As mentioned above, this is a remake meaning the team over at MAGES have worked painstakingly to recreate each game’s characters and locations in line with a modern art style, and it’s hard to fault them on their work. Unlike some of their other productions such as Robotics;Notes DaSH and Psycho-Pass: Mandatory Happiness which had existing anime and/or manga for visual reference, Mages looks to have had full artistic liberty when it came to redrawing the characters in a more contemporary aesthetic. Some scenes are visual candy for the eyes with some very clever use of lighting and subtle movements of characters or environments that really sell the atmosphere of a serene ocean cliffdrop or even a gruesome murder scene.

The Girl Who Stands In-front (Of The Mirror)

Another redone component of the games that helps sell the atmosphere is the recreated in-game music and sound effects. Players can choose either to play with the new ‘arranged’ version of the soundtrack which is beautifully composed or, for that extra layer of immersion, you can choose the original eight-bit soundtrack (I must say though, the original Super Famicom soundtrack for ‘The Girl Who Stands Behind’ is a must-listen *chefs kiss*). Something completely new to this remake is full voice acting for all characters. The VO work is only available in Japanese with English subtitles so if you desire you can choose to keep it a bit more traditional, with the option to turn off voice playback for the protagonist and/or interactable characters. In doing so you would be depriving yourself of some entertaining and engaging voice work from the likes of Megumi Ogata (JP voice of Shinji Ikari from Neon Genesis Evangelion) and Yūko Minaguchi (JP voice of Videl from the Dragon Ball Z/Super series).

One aspect of this pair of remakes that may make or break your decision to purchase is the seemingly inflated price tag of $90AUD. Between the two titles included, I clocked in at around about fourteen hours of gameplay by the time of completion. For readers who are a little more well-versed in the visual novel genre this may sound like a reasonable price, but it’s hard to shake off the feeling that maybe a little bit of the Nintendo vault tax got sprinkled onto this one.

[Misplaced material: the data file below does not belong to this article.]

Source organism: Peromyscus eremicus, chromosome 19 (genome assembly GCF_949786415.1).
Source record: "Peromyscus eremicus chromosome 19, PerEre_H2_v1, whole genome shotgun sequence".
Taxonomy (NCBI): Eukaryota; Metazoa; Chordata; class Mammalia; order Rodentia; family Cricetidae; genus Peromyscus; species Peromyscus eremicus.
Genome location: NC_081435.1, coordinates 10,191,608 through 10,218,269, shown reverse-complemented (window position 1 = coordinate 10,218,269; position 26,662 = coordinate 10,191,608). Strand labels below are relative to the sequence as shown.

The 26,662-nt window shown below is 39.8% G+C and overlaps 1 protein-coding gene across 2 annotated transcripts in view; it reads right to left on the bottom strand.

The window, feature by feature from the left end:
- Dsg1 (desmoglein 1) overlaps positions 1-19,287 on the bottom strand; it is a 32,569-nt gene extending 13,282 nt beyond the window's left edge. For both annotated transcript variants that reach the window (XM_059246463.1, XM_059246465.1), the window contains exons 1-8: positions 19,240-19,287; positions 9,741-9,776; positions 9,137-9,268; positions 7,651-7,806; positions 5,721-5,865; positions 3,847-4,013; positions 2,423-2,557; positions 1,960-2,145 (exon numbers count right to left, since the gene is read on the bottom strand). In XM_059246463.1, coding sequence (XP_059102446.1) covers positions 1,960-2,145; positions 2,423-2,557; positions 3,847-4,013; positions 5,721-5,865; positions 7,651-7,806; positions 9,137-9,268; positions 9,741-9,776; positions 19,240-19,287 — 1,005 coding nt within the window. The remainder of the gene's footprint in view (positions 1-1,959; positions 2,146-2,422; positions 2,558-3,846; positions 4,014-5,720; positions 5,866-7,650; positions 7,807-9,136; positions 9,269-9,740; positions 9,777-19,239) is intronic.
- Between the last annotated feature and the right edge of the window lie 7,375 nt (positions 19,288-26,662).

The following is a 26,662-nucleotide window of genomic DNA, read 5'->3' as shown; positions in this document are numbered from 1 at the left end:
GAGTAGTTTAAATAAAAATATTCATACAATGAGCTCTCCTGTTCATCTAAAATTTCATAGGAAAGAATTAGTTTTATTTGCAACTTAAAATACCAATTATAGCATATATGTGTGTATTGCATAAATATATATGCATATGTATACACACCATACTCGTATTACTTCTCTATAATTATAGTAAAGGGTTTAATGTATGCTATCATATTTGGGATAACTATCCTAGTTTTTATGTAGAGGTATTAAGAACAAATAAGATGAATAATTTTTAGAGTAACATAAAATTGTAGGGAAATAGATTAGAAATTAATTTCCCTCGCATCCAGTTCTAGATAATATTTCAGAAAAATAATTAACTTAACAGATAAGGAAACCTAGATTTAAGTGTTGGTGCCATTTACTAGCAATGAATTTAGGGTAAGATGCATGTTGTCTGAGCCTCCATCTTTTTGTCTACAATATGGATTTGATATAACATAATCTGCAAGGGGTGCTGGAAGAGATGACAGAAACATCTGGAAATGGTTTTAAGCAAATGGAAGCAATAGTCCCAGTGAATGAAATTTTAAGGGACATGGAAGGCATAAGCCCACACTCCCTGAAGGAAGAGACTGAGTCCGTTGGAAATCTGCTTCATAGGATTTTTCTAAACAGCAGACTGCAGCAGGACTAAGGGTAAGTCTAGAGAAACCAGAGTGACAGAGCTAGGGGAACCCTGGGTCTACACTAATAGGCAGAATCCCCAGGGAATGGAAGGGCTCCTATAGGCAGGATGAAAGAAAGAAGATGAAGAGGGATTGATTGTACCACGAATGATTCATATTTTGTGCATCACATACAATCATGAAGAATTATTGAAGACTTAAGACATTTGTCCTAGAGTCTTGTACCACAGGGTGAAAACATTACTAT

Final Thoughts

To tie up this investigation (sorry, I mean review), at times Famicom Detective Club: The Missing Heir and The Girl Who Stands Behind’s thirty-plus-year-old gameplay mechanics don’t really feel like they hold up in the modern day, but that doesn’t take away from its intriguing characters and pair of thrilling stories that’ll truly keep you guessing as to who you think is lying to save their own skin and who really is just an innocent bystander. 

Reviewed on Nintendo Switch // Review code supplied by publisher

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Famicom Detective Club: The Missing Heir & Famicom Detective Club: The Girl Who Stands Behind Review
A Cold Case Brought Into New Light
While this remake is a welcome look into Nintendo's diverse game productions and provides a story that'll satisfy most thriller buffs, some aspects hold it back from being a must-buy.
The Good
Great 'whodunit' mystery stories
Remade visuals and soundtrack really bolster the story's immersion
Added voice acting injects some fun personality and drama
The Bad
Original gameplay can sometimes feel a little too dated
Hefty price tag is a bit hard to justify
7
Good
  • MAGES
  • Nintendo
  • Nintendo Switch
  • May 14, 2021

Famicom Detective Club: The Missing Heir & Famicom Detective Club: The Girl Who Stands Behind Review
A Cold Case Brought Into New Light
While this remake is a welcome look into Nintendo's diverse game productions and provides a story that'll satisfy most thriller buffs, some aspects hold it back from being a must-buy.
The Good
Great 'whodunit' mystery stories
Remade visuals and soundtrack really bolster the story's immersion
Added voice acting injects some fun personality and drama
The Bad
Original gameplay can sometimes feel a little too dated
Hefty price tag is a bit hard to justify
7
Good
Written By

Zachary is a console gamer at heart, but is slowly coming over to the PC side. Rhythm games like Project Diva and Groove Coaster are his comfort food, but is happy to dive into any genre if it looks enticing enough. His favourite game of all time is Portal 2 despite his struggle with modern puzzle games. Twitter - @simply_daft PSN - SimplyDaft Twitch - Simply_Daft